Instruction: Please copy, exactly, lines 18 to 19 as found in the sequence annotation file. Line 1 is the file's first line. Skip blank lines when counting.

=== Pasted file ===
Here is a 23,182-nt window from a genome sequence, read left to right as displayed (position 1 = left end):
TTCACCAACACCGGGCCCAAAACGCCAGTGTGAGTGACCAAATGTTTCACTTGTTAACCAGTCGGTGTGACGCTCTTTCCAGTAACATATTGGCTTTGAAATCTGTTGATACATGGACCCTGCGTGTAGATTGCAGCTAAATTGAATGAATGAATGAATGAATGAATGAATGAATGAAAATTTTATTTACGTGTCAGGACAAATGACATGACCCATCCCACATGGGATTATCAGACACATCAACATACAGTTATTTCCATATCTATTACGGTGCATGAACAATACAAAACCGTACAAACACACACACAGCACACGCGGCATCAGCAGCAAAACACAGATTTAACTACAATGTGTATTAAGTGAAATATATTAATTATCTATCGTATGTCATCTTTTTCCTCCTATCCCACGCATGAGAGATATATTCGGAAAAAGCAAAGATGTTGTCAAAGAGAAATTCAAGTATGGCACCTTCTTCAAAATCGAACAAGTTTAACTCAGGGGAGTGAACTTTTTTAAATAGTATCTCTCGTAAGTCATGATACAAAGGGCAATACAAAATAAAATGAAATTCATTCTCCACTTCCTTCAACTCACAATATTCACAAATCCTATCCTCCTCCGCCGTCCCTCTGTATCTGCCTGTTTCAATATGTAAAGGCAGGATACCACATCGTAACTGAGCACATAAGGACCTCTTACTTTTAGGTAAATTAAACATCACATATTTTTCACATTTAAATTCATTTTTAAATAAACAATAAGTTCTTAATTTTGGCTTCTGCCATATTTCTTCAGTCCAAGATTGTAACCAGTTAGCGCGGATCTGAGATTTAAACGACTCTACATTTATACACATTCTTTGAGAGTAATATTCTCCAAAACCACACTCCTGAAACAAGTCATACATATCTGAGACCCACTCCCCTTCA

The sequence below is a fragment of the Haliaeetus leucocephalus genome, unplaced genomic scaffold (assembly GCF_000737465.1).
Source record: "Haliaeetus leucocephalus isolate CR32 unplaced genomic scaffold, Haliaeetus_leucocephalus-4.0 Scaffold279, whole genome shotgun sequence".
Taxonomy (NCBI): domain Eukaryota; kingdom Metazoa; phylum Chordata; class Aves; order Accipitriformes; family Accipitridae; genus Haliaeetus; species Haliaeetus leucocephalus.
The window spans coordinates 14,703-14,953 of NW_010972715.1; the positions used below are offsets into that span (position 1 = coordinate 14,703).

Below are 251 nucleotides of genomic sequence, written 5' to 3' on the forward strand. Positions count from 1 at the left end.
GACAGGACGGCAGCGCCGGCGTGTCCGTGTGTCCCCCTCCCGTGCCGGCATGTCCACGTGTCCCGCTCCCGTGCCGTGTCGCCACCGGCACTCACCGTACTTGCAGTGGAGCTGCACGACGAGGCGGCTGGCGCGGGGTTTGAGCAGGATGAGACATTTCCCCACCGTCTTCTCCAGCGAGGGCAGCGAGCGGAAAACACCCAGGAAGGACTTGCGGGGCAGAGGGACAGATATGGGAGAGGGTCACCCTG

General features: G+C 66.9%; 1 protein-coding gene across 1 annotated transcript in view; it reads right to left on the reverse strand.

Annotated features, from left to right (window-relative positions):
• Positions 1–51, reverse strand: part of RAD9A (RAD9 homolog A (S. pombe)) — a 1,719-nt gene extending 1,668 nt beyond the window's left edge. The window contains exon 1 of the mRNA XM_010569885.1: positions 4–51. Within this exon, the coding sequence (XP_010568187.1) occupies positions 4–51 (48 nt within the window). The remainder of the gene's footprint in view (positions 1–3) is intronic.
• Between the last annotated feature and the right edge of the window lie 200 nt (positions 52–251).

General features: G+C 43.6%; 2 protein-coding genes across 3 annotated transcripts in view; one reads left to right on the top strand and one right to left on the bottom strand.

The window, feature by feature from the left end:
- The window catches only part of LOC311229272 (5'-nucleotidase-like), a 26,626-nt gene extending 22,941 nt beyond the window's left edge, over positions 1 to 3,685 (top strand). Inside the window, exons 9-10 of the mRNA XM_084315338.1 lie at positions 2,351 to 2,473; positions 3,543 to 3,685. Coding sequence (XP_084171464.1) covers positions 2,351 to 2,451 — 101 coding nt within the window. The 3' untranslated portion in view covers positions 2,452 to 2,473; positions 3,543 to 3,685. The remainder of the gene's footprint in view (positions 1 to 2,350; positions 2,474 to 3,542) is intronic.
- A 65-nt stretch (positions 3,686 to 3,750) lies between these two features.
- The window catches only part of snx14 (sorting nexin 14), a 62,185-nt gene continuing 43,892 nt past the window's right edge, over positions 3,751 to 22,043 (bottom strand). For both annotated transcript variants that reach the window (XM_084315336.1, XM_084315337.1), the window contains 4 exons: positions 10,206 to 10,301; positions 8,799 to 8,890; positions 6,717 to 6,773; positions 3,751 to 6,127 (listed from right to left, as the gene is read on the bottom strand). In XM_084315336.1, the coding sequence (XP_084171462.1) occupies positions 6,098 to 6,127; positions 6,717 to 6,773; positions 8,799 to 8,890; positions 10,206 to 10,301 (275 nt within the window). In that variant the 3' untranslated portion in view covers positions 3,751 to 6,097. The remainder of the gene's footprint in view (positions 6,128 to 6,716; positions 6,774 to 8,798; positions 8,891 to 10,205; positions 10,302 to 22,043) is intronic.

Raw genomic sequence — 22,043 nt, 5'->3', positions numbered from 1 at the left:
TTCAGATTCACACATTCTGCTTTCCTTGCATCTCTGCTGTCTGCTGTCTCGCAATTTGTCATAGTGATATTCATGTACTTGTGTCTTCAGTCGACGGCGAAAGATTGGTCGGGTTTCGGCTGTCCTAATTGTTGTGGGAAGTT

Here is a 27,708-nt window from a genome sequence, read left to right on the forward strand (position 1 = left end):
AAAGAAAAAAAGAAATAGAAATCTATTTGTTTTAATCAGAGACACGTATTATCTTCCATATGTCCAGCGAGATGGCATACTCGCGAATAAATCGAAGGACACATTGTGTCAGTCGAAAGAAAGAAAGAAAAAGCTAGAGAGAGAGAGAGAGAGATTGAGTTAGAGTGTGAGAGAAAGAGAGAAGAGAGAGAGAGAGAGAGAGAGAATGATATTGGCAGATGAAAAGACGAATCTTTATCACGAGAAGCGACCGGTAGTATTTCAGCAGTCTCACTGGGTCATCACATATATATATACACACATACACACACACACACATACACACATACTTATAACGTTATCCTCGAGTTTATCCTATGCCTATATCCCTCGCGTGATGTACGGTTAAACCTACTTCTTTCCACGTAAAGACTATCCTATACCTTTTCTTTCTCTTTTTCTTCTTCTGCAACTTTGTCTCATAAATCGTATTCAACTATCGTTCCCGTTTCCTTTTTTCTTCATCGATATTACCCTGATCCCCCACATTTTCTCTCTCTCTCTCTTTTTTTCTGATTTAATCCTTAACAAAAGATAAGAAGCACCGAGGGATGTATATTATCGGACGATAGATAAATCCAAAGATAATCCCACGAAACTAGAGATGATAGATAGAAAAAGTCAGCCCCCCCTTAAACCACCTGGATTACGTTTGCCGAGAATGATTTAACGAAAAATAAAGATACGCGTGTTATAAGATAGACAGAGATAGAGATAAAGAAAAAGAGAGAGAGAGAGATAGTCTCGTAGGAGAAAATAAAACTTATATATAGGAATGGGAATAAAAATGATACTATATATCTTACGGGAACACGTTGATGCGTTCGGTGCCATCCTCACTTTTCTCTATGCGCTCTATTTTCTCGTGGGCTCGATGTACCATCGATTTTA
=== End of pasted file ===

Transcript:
Raw genomic sequence — 22,043 nt, 5'->3', positions numbered from 1 at the left:
TTCAGATTCACACATTCTGCTTTCCTTGCATCTCTGCTGTCTGCTGTCTCGCAATTTGTCATAGTGATATTCATGTACTTGTGTCTTCAGTCGACGGCGAAAGATTGGTCGGGTTTCGGCTGTCCTAATTGTTGTGGGAAGTT